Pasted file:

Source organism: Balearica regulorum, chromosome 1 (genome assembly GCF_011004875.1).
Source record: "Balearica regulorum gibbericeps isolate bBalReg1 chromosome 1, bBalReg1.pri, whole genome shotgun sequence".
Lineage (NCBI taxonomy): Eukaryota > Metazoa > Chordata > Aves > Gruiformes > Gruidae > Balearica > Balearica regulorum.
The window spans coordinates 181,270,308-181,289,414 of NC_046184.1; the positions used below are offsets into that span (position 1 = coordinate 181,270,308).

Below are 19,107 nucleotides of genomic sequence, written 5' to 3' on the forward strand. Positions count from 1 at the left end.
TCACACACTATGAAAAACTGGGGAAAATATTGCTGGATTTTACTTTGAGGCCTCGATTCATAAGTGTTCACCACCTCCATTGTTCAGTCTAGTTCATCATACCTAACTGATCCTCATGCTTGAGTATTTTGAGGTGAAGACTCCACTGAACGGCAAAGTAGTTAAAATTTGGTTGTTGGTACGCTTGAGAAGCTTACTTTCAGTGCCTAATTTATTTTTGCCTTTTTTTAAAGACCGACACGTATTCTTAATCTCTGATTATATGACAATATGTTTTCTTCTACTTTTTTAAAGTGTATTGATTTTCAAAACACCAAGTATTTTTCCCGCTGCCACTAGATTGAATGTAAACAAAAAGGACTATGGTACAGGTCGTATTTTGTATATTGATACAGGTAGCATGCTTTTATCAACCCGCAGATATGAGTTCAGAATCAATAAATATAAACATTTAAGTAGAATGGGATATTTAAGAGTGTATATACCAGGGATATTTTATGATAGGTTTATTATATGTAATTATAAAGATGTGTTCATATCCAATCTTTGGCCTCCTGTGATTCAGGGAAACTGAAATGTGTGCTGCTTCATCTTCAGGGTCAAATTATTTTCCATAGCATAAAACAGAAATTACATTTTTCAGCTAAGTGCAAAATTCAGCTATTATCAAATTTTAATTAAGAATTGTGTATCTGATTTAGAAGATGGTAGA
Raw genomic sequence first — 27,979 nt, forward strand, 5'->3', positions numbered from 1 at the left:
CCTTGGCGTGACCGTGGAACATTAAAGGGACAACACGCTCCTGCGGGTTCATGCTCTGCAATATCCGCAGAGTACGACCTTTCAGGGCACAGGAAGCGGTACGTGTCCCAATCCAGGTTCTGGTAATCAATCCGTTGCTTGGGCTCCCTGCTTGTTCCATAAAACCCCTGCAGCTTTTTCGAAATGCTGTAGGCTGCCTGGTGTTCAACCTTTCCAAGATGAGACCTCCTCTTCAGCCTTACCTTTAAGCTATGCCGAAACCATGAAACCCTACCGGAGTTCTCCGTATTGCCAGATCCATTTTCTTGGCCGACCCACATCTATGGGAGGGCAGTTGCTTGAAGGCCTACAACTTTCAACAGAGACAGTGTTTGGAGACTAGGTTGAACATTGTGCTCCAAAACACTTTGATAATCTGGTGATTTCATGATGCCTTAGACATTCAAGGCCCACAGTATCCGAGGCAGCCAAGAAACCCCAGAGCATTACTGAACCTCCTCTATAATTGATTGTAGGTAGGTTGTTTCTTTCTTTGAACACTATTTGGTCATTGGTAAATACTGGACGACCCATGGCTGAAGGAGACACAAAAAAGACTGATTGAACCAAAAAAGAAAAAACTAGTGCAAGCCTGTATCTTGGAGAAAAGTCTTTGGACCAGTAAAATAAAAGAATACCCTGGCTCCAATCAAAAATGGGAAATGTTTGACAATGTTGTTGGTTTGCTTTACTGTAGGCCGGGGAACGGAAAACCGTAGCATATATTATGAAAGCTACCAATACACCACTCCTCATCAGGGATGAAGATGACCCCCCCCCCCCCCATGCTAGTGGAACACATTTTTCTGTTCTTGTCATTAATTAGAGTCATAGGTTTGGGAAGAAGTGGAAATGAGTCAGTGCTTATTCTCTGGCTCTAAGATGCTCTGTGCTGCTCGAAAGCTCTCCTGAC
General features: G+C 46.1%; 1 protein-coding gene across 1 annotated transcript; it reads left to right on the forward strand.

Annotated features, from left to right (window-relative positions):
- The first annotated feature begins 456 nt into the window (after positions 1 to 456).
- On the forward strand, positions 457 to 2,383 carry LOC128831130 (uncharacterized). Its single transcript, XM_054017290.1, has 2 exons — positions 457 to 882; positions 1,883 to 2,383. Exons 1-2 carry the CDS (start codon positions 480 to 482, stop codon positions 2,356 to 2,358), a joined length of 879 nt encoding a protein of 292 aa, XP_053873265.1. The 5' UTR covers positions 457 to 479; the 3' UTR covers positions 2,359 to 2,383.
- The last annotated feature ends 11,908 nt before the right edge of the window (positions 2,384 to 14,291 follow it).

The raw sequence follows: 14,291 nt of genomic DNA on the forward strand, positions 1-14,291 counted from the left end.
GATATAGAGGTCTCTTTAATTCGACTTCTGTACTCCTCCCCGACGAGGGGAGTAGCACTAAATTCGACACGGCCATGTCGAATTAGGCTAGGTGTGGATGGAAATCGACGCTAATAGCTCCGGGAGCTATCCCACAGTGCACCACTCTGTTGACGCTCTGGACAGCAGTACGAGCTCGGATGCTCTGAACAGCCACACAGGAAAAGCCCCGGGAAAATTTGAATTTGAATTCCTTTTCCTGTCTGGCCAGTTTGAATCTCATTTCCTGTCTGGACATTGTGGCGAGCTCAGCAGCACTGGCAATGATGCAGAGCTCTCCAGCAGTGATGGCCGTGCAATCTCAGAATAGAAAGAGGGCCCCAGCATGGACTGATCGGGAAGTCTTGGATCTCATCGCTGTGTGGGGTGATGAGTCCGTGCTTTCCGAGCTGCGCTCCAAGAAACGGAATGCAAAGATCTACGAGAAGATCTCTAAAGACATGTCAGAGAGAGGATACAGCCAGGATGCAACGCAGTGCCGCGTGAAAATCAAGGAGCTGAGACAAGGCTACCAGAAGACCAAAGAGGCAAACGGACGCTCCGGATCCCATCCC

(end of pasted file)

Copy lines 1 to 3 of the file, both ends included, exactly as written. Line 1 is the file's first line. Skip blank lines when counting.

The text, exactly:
Source organism: Balearica regulorum, chromosome 1 (genome assembly GCF_011004875.1).
Source record: "Balearica regulorum gibbericeps isolate bBalReg1 chromosome 1, bBalReg1.pri, whole genome shotgun sequence".
Lineage (NCBI taxonomy): Eukaryota > Metazoa > Chordata > Aves > Gruiformes > Gruidae > Balearica > Balearica regulorum.